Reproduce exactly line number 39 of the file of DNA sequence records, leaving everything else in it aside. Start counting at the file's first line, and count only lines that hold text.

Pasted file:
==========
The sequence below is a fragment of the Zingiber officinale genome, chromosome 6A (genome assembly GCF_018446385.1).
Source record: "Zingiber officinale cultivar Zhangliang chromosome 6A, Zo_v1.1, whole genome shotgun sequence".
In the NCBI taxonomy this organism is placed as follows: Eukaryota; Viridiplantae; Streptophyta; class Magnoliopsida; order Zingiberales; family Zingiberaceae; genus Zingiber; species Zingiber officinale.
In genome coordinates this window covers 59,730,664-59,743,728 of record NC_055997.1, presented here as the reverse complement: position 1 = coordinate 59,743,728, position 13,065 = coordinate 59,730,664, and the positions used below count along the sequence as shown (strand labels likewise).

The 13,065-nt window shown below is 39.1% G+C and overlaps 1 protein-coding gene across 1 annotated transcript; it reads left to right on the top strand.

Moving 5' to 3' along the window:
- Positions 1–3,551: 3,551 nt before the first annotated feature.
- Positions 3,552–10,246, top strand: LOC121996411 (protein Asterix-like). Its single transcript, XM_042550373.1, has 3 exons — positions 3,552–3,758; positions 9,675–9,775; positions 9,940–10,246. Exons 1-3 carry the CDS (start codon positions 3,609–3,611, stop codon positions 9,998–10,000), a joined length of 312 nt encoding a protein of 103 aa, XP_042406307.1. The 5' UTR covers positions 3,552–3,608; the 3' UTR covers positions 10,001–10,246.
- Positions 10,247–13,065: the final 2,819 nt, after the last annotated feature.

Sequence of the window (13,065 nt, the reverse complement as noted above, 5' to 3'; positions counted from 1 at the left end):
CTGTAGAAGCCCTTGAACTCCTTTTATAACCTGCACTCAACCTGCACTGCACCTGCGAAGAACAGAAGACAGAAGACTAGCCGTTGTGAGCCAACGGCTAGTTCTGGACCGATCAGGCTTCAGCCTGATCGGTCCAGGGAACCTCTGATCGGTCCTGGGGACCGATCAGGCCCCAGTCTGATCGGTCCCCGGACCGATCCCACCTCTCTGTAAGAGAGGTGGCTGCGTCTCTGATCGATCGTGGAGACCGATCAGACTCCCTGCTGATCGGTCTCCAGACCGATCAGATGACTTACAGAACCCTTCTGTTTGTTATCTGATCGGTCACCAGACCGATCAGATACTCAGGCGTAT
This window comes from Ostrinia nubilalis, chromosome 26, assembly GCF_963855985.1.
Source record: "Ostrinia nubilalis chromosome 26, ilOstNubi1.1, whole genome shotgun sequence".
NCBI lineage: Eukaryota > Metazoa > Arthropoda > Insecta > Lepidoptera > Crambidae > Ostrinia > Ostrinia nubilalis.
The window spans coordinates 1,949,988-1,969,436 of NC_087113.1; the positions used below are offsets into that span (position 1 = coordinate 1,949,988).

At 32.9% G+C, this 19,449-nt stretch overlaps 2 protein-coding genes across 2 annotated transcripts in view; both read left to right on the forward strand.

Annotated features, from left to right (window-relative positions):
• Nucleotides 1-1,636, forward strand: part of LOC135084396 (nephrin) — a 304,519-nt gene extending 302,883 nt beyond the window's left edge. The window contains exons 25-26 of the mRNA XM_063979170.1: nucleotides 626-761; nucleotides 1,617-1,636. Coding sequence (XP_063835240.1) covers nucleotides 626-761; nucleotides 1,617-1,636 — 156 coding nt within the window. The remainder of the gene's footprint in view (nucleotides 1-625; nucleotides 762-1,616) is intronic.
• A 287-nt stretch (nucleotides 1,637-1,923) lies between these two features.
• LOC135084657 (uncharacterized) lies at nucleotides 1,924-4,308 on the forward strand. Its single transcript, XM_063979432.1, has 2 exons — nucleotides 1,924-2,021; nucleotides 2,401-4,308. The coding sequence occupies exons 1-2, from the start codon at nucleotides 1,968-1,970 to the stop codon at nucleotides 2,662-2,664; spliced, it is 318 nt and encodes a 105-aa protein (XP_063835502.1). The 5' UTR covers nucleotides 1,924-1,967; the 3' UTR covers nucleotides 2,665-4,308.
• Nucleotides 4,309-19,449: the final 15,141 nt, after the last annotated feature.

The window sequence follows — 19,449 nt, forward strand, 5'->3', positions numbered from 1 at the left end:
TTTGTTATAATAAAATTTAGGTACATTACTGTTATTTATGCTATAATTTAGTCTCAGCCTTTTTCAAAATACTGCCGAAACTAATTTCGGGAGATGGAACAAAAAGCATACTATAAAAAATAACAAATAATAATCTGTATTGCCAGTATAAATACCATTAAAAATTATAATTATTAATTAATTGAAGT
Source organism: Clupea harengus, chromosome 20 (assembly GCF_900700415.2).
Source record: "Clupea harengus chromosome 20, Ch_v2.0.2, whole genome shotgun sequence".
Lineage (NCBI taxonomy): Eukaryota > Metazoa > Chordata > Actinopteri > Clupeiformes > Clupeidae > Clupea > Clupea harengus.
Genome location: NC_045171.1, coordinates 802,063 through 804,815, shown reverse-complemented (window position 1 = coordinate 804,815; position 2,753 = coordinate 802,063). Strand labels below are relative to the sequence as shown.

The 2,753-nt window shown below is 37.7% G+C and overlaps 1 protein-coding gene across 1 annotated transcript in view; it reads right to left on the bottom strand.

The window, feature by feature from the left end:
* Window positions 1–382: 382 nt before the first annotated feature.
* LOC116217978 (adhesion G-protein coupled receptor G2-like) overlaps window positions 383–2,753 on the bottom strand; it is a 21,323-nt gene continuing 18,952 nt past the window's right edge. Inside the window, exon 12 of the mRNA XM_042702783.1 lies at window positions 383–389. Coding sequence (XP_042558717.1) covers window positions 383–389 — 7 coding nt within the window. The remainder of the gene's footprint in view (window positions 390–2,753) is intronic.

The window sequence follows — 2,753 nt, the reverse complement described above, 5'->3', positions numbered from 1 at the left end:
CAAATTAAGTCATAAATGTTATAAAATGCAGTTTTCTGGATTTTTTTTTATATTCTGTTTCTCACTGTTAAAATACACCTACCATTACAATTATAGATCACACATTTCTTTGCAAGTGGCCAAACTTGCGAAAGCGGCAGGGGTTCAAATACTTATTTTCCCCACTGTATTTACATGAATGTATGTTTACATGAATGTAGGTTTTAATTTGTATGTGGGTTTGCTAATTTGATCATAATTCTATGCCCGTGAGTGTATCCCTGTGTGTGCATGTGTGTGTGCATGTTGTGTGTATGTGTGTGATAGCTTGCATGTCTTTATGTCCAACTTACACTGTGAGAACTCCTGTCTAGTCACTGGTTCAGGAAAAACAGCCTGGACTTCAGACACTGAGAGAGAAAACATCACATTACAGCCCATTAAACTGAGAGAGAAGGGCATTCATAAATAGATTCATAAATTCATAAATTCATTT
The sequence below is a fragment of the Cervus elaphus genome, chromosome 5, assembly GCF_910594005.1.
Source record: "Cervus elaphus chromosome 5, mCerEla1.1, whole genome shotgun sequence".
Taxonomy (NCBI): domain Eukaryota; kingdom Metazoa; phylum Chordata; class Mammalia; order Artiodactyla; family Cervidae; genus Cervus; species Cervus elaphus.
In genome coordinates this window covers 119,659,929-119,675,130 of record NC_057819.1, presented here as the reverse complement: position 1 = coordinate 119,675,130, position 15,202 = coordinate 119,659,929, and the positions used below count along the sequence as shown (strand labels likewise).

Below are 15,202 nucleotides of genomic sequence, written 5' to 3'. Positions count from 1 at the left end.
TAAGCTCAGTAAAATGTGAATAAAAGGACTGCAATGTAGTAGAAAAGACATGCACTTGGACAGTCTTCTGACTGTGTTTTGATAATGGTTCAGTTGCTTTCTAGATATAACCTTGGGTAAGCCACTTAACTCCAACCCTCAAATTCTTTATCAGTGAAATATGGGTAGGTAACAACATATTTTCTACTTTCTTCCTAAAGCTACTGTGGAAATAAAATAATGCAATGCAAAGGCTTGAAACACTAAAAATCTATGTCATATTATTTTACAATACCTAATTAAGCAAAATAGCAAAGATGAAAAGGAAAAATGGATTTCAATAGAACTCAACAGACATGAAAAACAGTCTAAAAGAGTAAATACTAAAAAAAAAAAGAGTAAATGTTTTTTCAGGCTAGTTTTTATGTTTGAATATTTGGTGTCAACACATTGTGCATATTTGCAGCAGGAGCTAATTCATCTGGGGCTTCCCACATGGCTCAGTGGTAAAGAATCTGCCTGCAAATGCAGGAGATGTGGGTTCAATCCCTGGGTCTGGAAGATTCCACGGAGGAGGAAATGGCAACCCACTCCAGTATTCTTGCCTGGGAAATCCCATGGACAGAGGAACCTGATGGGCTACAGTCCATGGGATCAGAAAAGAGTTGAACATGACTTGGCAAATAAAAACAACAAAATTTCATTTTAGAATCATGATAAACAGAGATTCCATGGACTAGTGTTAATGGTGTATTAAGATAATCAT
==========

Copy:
TAAGCTCAGTAAAATGTGAATAAAAGGACTGCAATGTAGTAGAAAAGACATGCACTTGGACAGTCTTCTGACTGTGTTTTGATAATGGTTCAGTTGCTTTCTAGATATAACCTTGGGTAAGCCACTTAACTCCAACCCTCAAATTCTTTATCAGTGAAATATGGGTAGGTAACAACATATTTTCTACTTTCTTCCTAAAGCTACTGTGGAAATAAAATAATGCAATGCAAAGGCTTGAAACACTAAAAATCTATGTCATATTATTTTACAATACCTAATTAAGCAAAATAGCAAAGATGAAAAGGAAAAATGGATTTCAATAGAACTCAACAGACATGAAAAACAGTCTAAAAGAGTAAATACTAAAAAAAAAAAGAGTAAATGTTTTTTCAGGCTAGTTTTTATGTTTGAATATTTGGTGTCAACACATTGTGCATATTTGCAGCAGGAGCTAATTCATCTGGGGCTTCCCACATGGCTCAGTGGTAAAGAATCTGCCTGCAAATGCAGGAGATGTGGGTTCAATCCCTGGGTCTGGAAGATTCCACGGAGGAGGAAATGGCAACCCACTCCAGTATTCTTGCCTGGGAAATCCCATGGACAGAGGAACCTGATGGGCTACAGTCCATGGGATCAGAAAAGAGTTGAACATGACTTGGCAAATAAAAACAACAAAATTTCATTTTAGAATCATGATAAACAGAGATTCCATGGACTAGTGTTAATGGTGTATTAAGATAATCAT